For a fruit that Greek mythology refers to as ‘the fruit of the dead’, the pomegranate is rather vibrant and beautiful; certainly not what you would expect after hearing that grisly moniker.
The ruby red seeds encased in the reddish shell are more reminiscent of prosperity and abundance rather than death. And that is certainly how the pomegranate has been depicted in much of religion, culture and art — as a symbol of fertility and abundance, and even as a fruit of paradise.
Native to the Mediterranean region, Iran and northern India, this ‘many seeded apple’ is considered a ‘super fruit’ by modern nutritionists; it contains significant amounts of Vitamin C and antioxidants and has numerous disease-fighting properties.
Most commonly consumed as juice, pomegranate arils (as the seeds are called) are also used to garnish several savoury dishes, and this is especially true in the Middle East. In the subcontinent, anaar dana (dried pomegranate seeds) is often used in curries and chutney. However, when it comes to baking and desserts, the use of anaar (as it is locally known) is relatively rare. And yet, considering the berry-like sweetness and tartness of the pomegranate, it is the perfect foil for chocolate and other confections.
The berry-like sweetness and tartness of the pomegranate makes it the perfect foil for chocolate and other confections
The following recipes — tried and tested at home — are quick twists on traditional desserts and baked goods. The addition of the pomegranate adds a pop of tart-sweet flavour and a new note to standard recipes.
POMEGRANATE AND PISTACHIO MENDIANT
In France, a mendiant (p. mon-dee-ahn) is a flat disc of chocolate decorated with a hazelnut, a small piece of fig, a raisin and an almond to represent the four monastic orders. I’ve used the same concept but topped this mendiant with anaar and pistachios which are a great accompaniment to the chocolate. Use good quality chocolate that you enjoy eating out of hand and the result will be great.
- 200g dark chocolate
- 100g pomegranate arils
- 50g pistachios, roughly chopped
Line a flat tray with baking paper and set aside. Melt the dark chocolate in a bowl over a saucepan filled with simmering water. Drop tablespoons full of melted chocolate on the wax paper, flattening them slightly and shaping them into discs with the spoon (this is relatively easy as the chocolate tends to fall in a circular shape).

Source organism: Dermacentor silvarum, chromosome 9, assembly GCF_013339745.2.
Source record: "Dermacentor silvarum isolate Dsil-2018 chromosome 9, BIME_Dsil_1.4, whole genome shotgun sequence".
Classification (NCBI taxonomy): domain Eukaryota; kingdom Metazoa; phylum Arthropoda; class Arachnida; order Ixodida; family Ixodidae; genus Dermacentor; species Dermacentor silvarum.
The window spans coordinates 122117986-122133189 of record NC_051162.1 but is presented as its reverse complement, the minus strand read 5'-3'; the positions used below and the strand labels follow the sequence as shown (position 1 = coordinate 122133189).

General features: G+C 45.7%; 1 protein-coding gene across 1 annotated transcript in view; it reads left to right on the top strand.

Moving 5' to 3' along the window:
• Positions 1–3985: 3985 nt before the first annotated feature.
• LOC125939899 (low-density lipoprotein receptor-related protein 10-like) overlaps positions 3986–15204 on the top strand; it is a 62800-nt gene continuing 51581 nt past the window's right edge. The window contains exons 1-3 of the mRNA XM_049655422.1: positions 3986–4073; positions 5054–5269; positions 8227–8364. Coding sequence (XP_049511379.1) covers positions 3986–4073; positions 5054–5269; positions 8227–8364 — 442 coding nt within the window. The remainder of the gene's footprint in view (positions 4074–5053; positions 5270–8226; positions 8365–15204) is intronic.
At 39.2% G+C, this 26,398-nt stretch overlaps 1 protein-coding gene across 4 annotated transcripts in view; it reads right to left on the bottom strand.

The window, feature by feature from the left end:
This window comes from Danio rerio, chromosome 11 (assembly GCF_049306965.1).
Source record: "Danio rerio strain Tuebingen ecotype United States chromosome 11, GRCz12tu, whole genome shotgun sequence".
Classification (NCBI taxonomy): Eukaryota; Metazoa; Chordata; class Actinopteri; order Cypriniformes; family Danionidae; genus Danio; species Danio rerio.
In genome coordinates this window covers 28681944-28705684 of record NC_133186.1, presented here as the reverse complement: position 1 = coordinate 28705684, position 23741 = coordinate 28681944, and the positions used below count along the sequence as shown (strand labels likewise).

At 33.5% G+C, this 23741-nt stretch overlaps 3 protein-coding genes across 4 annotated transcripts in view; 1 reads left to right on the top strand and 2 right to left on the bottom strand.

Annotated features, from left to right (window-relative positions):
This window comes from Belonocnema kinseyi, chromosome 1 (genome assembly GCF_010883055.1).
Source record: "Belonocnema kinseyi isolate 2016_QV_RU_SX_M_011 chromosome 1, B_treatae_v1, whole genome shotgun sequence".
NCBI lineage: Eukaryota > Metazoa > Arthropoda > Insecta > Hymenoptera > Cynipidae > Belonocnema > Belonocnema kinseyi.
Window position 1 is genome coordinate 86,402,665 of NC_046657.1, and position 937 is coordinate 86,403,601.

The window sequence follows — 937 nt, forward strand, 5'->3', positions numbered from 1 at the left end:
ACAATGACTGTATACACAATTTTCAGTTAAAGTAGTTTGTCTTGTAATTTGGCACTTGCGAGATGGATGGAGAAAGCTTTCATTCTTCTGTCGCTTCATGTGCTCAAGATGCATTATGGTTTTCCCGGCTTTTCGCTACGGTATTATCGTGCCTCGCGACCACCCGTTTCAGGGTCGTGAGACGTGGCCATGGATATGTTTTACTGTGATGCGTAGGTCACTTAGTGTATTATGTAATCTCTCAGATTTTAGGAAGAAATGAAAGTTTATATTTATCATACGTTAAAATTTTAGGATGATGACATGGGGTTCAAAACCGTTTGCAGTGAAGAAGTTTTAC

While the chocolate discs are still liquid, drop a few pomegranate arils on to them and sprinkle some of the pistachios. Set in the fridge for 20 minutes or until the discs have hardened. Peel the discs from the wax paper and store in the fridge in an airtight container.
CHOCOLATE AND POMEGRANATE CHIP COOKIES
Who doesn’t love a chocolate chip cookie?
The addition of pomegranate arils adds a pleasantly surprising burst of berry flavour to your standard cookie.
- 170g flour
- ½ teaspoon baking soda
- ½ teaspoon salt
- 115g unsalted butter
- 70g caster sugar
- 60g brown sugar
- 1 teaspoon vanilla essence
- 2 eggs
- 90g chocolate chips
- 50g pomegranate arils
Pre-heat the oven to 165°C and line a couple of baking trays with wax paper. Combine the flour, baking soda and salt in a bowl and set aside. Beat together the butter and the sugars in a separate bowl (you can use a hand mixer or a stand mixer fitted with a paddle attachment).
Once the mixture is creamy, add the vanilla and the eggs and beat on medium high speed for one minute. Using a spatula, mix in the dry ingredients, followed by the chocolate chips and pomegranate arils. Use a tablespoon to drop mounds of the cookie batter at least one inch apart from each other on to the lined baking trays. Bake for 13-14 minutes.
Pomegranate season is short, so using the fruit to make jam is an excellent way of preserving it for year-long usage. The jam can be eaten on toast and also added to other desserts for that quick anaar fix.
- 750ml pomegranate juice
- 1 cup pomegranate arils (you can use as many or as few as you like)
- 600g sugar
- Juice of one lemon
Juice the pomegranates to extract 750ml of juice. The best way is to blitz the arils in a blender for a few seconds to extract a little bit of the juice and put them in a large strainer and use a spatula to push out as much juice as possible. The process is time consuming but worth it!
Put the juice and the sugar in a large pot (stainless steel works best) on moderate heat and stir until the sugar is combined. Turn up the heat and boil for 30 minutes, skimming off the foam from the top. Add the pomegranate arils and lemon juice and cook for an additional 10 minutes.
To check if the jam is done, drop a teaspoonful on a chilled glass plate. If it holds its shape in a mound, it’s done, if it is runny, continue boiling and perform the chilled plate check after every minute or so. Store the jam in sterilised glass jars. As soon as the jars are filled, screw on the lids and turn them upside down for 30 minutes — this will improve shelf life.
Marylou Andrew is an alumna of Le Cordon Bleu. She can be reached at firstname.lastname@example.org
Originally published in Dawn, EOS, November 18th, 2018